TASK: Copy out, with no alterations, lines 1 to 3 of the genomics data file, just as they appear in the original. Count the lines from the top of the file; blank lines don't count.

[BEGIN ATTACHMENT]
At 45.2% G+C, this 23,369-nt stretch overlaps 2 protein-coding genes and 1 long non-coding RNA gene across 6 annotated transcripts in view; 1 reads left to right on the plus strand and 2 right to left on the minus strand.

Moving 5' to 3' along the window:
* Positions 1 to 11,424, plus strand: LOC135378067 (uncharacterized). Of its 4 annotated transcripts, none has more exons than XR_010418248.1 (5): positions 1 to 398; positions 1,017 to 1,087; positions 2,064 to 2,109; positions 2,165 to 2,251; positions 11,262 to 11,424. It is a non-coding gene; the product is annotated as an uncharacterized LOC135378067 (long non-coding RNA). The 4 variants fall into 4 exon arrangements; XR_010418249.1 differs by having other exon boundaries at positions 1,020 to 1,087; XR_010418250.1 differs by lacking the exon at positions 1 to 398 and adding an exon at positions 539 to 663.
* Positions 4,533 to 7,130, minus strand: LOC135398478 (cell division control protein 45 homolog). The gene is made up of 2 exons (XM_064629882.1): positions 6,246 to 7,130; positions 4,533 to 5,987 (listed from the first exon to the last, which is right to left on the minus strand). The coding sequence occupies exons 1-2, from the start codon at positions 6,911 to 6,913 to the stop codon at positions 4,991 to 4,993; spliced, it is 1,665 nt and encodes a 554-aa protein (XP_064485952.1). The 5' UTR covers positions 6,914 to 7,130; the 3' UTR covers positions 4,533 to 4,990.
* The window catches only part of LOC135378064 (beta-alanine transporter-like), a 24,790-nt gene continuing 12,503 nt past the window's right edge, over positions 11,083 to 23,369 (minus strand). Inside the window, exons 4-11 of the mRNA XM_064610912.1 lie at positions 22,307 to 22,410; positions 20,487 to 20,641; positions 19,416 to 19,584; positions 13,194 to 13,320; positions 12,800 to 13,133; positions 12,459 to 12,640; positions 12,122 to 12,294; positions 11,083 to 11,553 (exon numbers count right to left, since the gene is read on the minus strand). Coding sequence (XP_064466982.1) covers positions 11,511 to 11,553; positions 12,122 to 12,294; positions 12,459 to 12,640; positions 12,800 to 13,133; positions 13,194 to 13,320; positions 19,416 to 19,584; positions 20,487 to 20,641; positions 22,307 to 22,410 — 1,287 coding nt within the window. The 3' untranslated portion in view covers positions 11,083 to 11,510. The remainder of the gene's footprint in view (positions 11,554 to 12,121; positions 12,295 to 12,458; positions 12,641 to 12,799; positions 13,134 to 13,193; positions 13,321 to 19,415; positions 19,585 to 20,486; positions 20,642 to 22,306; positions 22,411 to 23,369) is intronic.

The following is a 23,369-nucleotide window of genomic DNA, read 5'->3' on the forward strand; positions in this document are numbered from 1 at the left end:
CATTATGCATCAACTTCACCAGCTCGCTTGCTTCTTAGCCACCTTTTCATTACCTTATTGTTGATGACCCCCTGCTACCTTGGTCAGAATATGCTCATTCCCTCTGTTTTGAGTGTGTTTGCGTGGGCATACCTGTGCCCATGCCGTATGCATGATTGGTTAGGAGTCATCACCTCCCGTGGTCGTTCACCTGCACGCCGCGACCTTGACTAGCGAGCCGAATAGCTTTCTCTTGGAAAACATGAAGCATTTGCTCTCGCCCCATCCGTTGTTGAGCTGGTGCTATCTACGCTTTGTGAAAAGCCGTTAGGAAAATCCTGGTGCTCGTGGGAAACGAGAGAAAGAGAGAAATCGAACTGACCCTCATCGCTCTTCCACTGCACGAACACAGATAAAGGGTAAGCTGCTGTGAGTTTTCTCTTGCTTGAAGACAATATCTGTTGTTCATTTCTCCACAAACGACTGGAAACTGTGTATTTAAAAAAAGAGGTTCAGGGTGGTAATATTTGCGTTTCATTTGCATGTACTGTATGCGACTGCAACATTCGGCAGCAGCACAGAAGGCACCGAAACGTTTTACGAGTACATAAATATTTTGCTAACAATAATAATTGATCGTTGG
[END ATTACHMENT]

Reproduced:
At 45.2% G+C, this 23,369-nt stretch overlaps 2 protein-coding genes and 1 long non-coding RNA gene across 6 annotated transcripts in view; 1 reads left to right on the plus strand and 2 right to left on the minus strand.

Moving 5' to 3' along the window:
* Positions 1 to 11,424, plus strand: LOC135378067 (uncharacterized). Of its 4 annotated transcripts, none has more exons than XR_010418248.1 (5): positions 1 to 398; positions 1,017 to 1,087; positions 2,064 to 2,109; positions 2,165 to 2,251; positions 11,262 to 11,424. It is a non-coding gene; the product is annotated as an uncharacterized LOC135378067 (long non-coding RNA). The 4 variants fall into 4 exon arrangements; XR_010418249.1 differs by having other exon boundaries at positions 1,020 to 1,087; XR_010418250.1 differs by lacking the exon at positions 1 to 398 and adding an exon at positions 539 to 663.